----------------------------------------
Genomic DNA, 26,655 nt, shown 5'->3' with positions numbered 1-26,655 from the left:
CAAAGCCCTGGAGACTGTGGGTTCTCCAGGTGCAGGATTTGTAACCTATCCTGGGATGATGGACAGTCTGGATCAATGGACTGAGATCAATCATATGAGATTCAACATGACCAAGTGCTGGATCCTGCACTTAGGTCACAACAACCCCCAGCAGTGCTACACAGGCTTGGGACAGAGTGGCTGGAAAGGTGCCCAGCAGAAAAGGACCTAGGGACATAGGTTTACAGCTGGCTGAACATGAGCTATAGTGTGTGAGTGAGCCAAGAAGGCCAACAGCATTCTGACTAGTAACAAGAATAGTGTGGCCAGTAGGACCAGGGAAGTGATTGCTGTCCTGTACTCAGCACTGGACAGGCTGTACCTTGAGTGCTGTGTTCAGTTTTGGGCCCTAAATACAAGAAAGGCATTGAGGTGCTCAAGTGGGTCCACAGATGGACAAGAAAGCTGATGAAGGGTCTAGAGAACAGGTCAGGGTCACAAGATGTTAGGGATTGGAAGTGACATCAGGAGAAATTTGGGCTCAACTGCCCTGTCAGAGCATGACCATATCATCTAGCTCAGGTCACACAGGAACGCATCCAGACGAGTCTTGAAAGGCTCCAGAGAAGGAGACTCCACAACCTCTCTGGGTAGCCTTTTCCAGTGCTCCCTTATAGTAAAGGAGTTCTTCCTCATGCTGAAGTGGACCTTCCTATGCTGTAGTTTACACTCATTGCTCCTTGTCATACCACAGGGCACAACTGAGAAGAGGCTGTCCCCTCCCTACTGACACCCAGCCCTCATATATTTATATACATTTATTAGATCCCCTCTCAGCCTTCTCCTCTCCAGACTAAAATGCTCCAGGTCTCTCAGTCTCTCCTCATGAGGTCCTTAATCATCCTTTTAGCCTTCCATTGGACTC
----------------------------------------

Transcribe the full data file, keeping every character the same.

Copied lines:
Genomic DNA, 26,655 nt, shown 5'->3' with positions numbered 1-26,655 from the left:
CAAAGCCCTGGAGACTGTGGGTTCTCCAGGTGCAGGATTTGTAACCTATCCTGGGATGATGGACAGTCTGGATCAATGGACTGAGATCAATCATATGAGATTCAACATGACCAAGTGCTGGATCCTGCACTTAGGTCACAACAACCCCCAGCAGTGCTACACAGGCTTGGGACAGAGTGGCTGGAAAGGTGCCCAGCAGAAAAGGACCTAGGGACATAGGTTTACAGCTGGCTGAACATGAGCTATAGTGTGTGAGTGAGCCAAGAAGGCCAACAGCATTCTGACTAGTAACAAGAATAGTGTGGCCAGTAGGACCAGGGAAGTGATTGCTGTCCTGTACTCAGCACTGGACAGGCTGTACCTTGAGTGCTGTGTTCAGTTTTGGGCCCTAAATACAAGAAAGGCATTGAGGTGCTCAAGTGGGTCCACAGATGGACAAGAAAGCTGATGAAGGGTCTAGAGAACAGGTCAGGGTCACAAGATGTTAGGGATTGGAAGTGACATCAGGAGAAATTTGGGCTCAACTGCCCTGTCAGAGCATGACCATATCATCTAGCTCAGGTCACACAGGAACGCATCCAGACGAGTCTTGAAAGGCTCCAGAGAAGGAGACTCCACAACCTCTCTGGGTAGCCTTTTCCAGTGCTCCCTTATAGTAAAGGAGTTCTTCCTCATGCTGAAGTGGACCTTCCTATGCTGTAGTTTACACTCATTGCTCCTTGTCATACCACAGGGCACAACTGAGAAGAGGCTGTCCCCTCCCTACTGACACCCAGCCCTCATATATTTATATACATTTATTAGATCCCCTCTCAGCCTTCTCCTCTCCAGACTAAAATGCTCCAGGTCTCTCAGTCTCTCCTCATGAGGTCCTTAATCATCCTTTTAGCCTTCCATTGGACTC